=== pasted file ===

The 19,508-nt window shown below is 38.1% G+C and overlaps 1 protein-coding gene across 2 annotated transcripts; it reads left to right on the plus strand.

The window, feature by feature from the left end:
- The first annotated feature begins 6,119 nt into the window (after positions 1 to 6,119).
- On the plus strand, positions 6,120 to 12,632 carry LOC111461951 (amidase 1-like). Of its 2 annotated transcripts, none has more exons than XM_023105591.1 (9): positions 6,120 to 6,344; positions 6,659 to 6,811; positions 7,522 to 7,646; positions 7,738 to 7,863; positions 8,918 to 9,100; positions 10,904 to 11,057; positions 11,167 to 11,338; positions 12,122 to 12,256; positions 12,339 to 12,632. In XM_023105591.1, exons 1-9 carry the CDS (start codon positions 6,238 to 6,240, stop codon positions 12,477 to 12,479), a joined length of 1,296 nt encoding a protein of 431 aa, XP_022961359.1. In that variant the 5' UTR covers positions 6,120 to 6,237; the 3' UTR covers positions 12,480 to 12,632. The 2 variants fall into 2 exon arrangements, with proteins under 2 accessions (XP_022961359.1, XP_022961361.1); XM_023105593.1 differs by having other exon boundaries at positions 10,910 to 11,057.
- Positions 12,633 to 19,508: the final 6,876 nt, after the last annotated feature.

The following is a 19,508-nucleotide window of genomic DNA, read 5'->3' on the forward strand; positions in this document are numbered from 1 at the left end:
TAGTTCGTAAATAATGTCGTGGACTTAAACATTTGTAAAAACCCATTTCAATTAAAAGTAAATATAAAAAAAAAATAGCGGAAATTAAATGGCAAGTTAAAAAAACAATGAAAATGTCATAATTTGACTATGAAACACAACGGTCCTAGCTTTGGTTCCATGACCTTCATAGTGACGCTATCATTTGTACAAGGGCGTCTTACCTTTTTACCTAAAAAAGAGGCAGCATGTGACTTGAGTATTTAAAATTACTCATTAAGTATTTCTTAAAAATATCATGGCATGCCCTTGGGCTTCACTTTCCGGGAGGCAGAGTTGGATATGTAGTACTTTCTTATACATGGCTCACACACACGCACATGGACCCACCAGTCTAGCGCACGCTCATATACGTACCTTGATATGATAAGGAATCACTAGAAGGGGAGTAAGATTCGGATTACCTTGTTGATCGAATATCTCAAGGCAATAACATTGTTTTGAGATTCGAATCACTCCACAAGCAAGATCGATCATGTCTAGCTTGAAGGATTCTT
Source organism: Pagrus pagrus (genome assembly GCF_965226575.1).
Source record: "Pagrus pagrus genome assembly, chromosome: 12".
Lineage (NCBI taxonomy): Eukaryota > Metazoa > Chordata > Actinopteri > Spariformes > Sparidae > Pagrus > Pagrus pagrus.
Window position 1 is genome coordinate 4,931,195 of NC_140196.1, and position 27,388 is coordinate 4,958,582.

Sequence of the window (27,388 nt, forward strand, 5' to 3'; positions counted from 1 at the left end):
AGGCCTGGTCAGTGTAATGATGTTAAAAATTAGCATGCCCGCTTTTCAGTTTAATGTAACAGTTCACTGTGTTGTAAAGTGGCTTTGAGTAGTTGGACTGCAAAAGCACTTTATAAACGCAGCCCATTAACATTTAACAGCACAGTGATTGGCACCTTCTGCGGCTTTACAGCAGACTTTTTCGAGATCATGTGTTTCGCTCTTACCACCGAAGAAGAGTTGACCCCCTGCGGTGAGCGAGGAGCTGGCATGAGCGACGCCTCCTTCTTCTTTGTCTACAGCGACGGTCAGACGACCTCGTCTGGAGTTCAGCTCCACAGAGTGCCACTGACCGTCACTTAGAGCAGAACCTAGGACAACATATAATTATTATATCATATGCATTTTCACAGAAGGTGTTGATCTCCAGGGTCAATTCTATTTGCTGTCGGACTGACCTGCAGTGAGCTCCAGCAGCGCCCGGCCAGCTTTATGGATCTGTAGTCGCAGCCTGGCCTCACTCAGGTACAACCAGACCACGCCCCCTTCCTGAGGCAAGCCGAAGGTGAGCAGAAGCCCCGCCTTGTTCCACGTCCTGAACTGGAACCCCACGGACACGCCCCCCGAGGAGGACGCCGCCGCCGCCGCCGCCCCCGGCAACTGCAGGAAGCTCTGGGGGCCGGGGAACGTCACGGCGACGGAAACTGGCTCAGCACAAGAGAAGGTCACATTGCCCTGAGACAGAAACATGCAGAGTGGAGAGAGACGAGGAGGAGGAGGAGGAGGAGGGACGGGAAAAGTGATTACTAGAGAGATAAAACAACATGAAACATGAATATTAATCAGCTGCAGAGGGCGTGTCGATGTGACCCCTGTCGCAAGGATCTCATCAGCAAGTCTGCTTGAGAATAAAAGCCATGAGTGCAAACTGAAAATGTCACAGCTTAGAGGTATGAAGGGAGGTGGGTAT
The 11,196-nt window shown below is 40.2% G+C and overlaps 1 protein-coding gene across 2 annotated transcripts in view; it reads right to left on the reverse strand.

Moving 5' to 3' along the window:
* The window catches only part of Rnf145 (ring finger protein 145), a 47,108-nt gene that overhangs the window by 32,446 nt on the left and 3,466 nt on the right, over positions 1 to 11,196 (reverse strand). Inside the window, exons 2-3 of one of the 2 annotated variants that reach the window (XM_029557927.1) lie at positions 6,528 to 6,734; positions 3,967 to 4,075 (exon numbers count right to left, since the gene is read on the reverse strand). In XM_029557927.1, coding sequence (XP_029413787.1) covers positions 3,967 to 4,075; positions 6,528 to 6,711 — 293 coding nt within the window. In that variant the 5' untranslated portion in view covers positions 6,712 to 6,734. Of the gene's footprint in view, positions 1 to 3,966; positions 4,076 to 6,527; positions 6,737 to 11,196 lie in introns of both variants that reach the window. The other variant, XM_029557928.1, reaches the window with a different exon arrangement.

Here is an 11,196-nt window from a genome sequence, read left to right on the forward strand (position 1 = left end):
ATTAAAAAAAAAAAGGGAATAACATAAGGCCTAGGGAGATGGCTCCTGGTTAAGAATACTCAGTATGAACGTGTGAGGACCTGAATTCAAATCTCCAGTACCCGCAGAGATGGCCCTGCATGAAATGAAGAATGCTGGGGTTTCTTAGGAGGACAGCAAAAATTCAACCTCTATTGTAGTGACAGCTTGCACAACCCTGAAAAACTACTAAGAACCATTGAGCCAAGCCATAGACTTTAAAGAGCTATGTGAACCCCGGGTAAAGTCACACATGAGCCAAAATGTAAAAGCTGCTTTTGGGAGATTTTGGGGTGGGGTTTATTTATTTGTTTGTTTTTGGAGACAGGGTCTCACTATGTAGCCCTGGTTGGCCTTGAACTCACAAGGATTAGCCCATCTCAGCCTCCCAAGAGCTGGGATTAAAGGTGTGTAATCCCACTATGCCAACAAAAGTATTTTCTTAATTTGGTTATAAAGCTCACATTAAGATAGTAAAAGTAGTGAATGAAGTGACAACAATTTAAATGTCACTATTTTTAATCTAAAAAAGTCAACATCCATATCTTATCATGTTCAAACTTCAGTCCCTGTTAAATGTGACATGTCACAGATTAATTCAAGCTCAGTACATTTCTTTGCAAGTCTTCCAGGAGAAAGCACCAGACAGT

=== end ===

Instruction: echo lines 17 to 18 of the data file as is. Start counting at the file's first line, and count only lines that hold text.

Here is an 11,196-nt window from a genome sequence, read left to right on the forward strand (position 1 = left end):
ATTAAAAAAAAAAAGGGAATAACATAAGGCCTAGGGAGATGGCTCCTGGTTAAGAATACTCAGTATGAACGTGTGAGGACCTGAATTCAAATCTCCAGTACCCGCAGAGATGGCCCTGCATGAAATGAAGAATGCTGGGGTTTCTTAGGAGGACAGCAAAAATTCAACCTCTATTGTAGTGACAGCTTGCACAACCCTGAAAAACTACTAAGAACCATTGAGCCAAGCCATAGACTTTAAAGAGCTATGTGAACCCCGGGTAAAGTCACACATGAGCCAAAATGTAAAAGCTGCTTTTGGGAGATTTTGGGGTGGGGTTTATTTATTTGTTTGTTTTTGGAGACAGGGTCTCACTATGTAGCCCTGGTTGGCCTTGAACTCACAAGGATTAGCCCATCTCAGCCTCCCAAGAGCTGGGATTAAAGGTGTGTAATCCCACTATGCCAACAAAAGTATTTTCTTAATTTGGTTATAAAGCTCACATTAAGATAGTAAAAGTAGTGAATGAAGTGACAACAATTTAAATGTCACTATTTTTAATCTAAAAAAGTCAACATCCATATCTTATCATGTTCAAACTTCAGTCCCTGTTAAATGTGACATGTCACAGATTAATTCAAGCTCAGTACATTTCTTTGCAAGTCTTCCAGGAGAAAGCACCAGACAGT